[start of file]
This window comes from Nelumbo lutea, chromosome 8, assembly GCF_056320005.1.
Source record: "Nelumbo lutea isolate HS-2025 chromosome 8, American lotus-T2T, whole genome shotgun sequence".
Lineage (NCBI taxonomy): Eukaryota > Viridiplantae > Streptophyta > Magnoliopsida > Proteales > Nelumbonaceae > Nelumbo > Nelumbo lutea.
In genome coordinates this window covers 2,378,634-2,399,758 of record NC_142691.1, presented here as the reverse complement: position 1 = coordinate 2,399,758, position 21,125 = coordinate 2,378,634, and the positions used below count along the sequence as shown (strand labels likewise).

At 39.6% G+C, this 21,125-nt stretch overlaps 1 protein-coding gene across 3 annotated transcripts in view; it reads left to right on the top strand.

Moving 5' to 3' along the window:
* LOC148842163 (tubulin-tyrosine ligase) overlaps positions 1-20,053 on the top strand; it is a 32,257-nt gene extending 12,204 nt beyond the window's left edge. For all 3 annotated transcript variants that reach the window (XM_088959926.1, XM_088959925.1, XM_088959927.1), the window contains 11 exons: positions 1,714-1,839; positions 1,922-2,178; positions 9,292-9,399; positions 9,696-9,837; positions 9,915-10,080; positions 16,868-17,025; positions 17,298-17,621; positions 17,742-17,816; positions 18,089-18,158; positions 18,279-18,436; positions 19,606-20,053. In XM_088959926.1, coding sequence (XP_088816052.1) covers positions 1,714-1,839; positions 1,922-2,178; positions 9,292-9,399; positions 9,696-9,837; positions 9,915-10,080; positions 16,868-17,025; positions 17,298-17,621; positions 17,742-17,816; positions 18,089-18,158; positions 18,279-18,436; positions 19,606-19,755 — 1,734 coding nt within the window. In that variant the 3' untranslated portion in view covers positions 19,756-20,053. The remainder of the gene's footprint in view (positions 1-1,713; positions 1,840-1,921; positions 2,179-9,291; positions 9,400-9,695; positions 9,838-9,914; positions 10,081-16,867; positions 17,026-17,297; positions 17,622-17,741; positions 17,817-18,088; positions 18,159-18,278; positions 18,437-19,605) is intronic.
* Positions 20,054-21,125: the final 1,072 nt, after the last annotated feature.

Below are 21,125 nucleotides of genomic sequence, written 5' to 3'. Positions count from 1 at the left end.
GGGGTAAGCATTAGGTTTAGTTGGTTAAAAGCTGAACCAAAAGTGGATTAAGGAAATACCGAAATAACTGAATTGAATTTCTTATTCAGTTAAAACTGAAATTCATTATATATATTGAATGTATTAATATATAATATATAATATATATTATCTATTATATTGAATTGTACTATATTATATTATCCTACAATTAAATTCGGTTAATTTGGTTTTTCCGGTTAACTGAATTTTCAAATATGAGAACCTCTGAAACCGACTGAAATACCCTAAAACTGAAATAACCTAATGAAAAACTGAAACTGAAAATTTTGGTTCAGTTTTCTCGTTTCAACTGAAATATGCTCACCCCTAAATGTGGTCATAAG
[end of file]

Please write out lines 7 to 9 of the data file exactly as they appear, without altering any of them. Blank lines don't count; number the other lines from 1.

* LOC148842163 (tubulin-tyrosine ligase) overlaps positions 1-20,053 on the top strand; it is a 32,257-nt gene extending 12,204 nt beyond the window's left edge. For all 3 annotated transcript variants that reach the window (XM_088959926.1, XM_088959925.1, XM_088959927.1), the window contains 11 exons: positions 1,714-1,839; positions 1,922-2,178; positions 9,292-9,399; positions 9,696-9,837; positions 9,915-10,080; positions 16,868-17,025; positions 17,298-17,621; positions 17,742-17,816; positions 18,089-18,158; positions 18,279-18,436; positions 19,606-20,053. In XM_088959926.1, coding sequence (XP_088816052.1) covers positions 1,714-1,839; positions 1,922-2,178; positions 9,292-9,399; positions 9,696-9,837; positions 9,915-10,080; positions 16,868-17,025; positions 17,298-17,621; positions 17,742-17,816; positions 18,089-18,158; positions 18,279-18,436; positions 19,606-19,755 — 1,734 coding nt within the window. In that variant the 3' untranslated portion in view covers positions 19,756-20,053. The remainder of the gene's footprint in view (positions 1-1,713; positions 1,840-1,921; positions 2,179-9,291; positions 9,400-9,695; positions 9,838-9,914; positions 10,081-16,867; positions 17,026-17,297; positions 17,622-17,741; positions 17,817-18,088; positions 18,159-18,278; positions 18,437-19,605) is intronic.
* Positions 20,054-21,125: the final 1,072 nt, after the last annotated feature.

Below are 21,125 nucleotides of genomic sequence, written 5' to 3'. Positions count from 1 at the left end.